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Quebec City - Overview
Quebec City - the official capital of the province of Quebec - offers an experience unlike any other in North America. Quebec City’s Old Town itself is a work of art: Cobblestone walkways, well-preserved 17th century architecture, café culture and the only North American fortress walls that still exist north of Mexico - all of which have given the entire city status as a UNESCO World Heritage Site.
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Quebec City Location / Getting to Quebec City
Quebec City is on the Saint Lawrence River in the province of Quebec, about a three-hour drive east of Montreal, just under nine hours from Toronto and Boston and just over nine hours from NYC.
Québec City Jean Lessage International Airport has 10 airlines flying to and from many North American, South American and European destinations.
Daily VIA Rail Canada service travels between Toronto, Ottawa, Montréal and Québec City. Visitors traveling by train from the USA come to Montreal via Amtrak, then transfer to VIA Rail Canada trains for Québec City.
Read about driving to Quebec city from NYC.
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Weather & Climate / When to Visit Quebec CityThe most popular time to visit Québec City is during the summer months. Though the nights can be cool throughout the summer, the days are usually warm and rather sunny. From June to August, daily maximum temperatures range from 68°F/20°C to 77°F/25°C.
The so-called Indian summer arrives early in Québec City, lasting 2-3 weeks from mid/late September to early/mid October.
Winter in Québec City sees plenty of snow - up to 14 feet (3.5 meters) of it, with snow falling sometimes into May. Temperatures drop well below freezing from late November to early April. The average temperature in January varies from -8° C/18° F during the day to -17° C/1° F at night, but it can drop much lower, and the wind chill can make the cold extremely unpleasant.
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Much of the pleasure derived from a visit to Quebec City comes from merely wandering the old, cobblestone streets of Lower Town and drinking in the history, so much of which is evident in the city's architecture. Strolling along the shops, galleries and bistros of old Quebec City can easily fill a day. Other places to check out:
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- Musée de la Civilisation
- Chateau Frontenac: Historic hotel that hovers majestically over the old town.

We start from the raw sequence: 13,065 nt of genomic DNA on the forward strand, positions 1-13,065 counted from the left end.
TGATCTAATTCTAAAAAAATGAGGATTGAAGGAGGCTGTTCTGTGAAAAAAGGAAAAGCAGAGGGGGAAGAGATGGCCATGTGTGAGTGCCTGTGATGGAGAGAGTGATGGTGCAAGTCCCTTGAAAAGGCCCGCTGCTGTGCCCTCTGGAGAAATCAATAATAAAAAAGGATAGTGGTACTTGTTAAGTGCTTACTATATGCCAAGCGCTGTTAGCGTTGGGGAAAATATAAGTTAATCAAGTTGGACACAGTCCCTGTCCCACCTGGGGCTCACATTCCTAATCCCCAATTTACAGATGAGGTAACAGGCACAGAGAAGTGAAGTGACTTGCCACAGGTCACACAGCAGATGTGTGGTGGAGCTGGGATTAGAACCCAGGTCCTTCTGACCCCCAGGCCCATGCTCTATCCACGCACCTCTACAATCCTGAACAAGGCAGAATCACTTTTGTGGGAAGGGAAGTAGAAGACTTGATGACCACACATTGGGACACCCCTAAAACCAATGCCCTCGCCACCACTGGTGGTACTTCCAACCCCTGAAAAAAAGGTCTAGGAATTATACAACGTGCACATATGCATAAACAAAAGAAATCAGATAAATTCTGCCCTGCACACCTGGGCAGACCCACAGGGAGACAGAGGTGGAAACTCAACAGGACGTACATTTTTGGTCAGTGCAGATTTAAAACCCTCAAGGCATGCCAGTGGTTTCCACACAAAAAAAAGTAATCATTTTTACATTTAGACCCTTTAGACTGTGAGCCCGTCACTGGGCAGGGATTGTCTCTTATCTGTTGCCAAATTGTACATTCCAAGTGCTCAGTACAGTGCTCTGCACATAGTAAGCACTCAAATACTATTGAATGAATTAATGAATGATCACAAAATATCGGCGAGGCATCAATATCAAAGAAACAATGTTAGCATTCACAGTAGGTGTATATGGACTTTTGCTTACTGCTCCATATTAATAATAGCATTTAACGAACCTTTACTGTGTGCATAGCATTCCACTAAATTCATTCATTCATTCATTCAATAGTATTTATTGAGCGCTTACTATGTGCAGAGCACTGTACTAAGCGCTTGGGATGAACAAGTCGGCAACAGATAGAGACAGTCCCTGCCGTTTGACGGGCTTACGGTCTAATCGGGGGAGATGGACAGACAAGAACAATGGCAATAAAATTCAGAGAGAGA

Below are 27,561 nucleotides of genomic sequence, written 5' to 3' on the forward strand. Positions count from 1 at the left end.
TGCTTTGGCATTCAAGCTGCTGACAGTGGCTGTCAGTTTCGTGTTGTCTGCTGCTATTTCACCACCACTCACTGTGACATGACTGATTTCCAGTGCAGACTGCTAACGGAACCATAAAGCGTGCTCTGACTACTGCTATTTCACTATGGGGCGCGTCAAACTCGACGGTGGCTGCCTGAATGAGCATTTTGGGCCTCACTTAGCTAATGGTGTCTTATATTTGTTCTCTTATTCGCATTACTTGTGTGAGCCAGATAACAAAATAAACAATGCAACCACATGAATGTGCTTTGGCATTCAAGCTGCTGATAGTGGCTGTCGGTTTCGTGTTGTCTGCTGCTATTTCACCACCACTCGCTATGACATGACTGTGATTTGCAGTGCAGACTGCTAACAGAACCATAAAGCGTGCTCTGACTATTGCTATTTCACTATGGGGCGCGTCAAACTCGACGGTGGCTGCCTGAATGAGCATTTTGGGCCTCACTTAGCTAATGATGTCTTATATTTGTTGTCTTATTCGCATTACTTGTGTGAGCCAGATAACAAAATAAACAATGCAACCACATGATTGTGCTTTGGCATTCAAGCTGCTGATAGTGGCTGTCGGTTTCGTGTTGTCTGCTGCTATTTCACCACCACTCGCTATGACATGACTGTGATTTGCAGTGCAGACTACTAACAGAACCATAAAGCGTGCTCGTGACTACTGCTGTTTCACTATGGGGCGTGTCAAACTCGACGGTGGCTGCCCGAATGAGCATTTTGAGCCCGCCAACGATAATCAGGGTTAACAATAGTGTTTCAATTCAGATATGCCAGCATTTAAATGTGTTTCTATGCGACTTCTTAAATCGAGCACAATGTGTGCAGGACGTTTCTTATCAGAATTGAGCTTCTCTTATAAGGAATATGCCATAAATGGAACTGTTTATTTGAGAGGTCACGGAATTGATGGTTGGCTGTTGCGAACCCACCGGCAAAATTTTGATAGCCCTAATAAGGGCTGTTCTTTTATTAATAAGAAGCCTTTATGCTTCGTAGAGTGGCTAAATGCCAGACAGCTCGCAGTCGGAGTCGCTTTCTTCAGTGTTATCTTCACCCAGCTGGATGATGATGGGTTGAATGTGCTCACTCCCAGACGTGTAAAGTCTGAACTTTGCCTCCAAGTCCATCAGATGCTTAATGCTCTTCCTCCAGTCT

- Battlefields Park (the Plains of Abraham): Site of the famous battle between the French and British armies
- The Citadelle
- Musée National des Beaux-Arts du Québec
- The Sainte-Anne-de-Beaupré shrine near Mont Sainte-Anne
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Quebec City Events and Festivals
Quebec City's most famous festival, the Quebec Winter Carnival takes place at the peak of winter at the end of January / beginning of February and is the world's biggest winter carnival, drawing tens of thousands of visitors.
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Where to Stay in Quebec City
The Chateau Frontenac sits majestically over old Quebec City and the St. Lawrence River and has been beautifully restored over the years to highlight the exquisite 19th-century architecture. Even if you don't stay at the Chateau, pop by for a look around, cocktail or tour.
For a truly unique experience, try the Ice Hotel, which opens from January - April (dates depend on weather).
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Where to Eat in Quebec City
Foodies are sure to love dining in Quebec City. Find out what the About Montreal / Quebec City Guide recommends.
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Getting around Quebec City
Getting around Old Quebec City, the part that the majority of tourists visit, is best done on foot. Streets are narrow and crowded not to mention parking is expensive and at a premium.
If you're heading out of Old Quebec, you can rent a car, take a taxi or bus or rent a bike.
The only way to get to and from the Quebec International Airport is by taxi or rental car.
A calèche (horse-drawn carriage) tour is generally overpriced and controversy surrounds this practice in many cities.Continue to 9 of 11 below.
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Quebec City Maps and Pictures
- Map of the Province of Quebec
- Map of Quebec City Location
- Map of Quebec City
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Good to Know about Quebec City
Restaurant, tourist shop and hotel staff in Quebec City may seem a bit haughty and less friendly than their counterparts in other major tourist towns. Don't take their attitude to heart - many of the people you encounter will be friendly and helpful.
Visitors should also note that the streets in Old Quebec are quite steep and proper walking shoes are essential to enjoying the old town to its fullest.
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Although Quebec is officially bilingual, don't be intimidated if you don't speak French. Visitors who speak only English will not have a problem getting by in Quebec City, although English is less prevalent here than in Montreal. If you do get off the beaten path, you will encounter people who speak only French, so some French travel phrases are a must.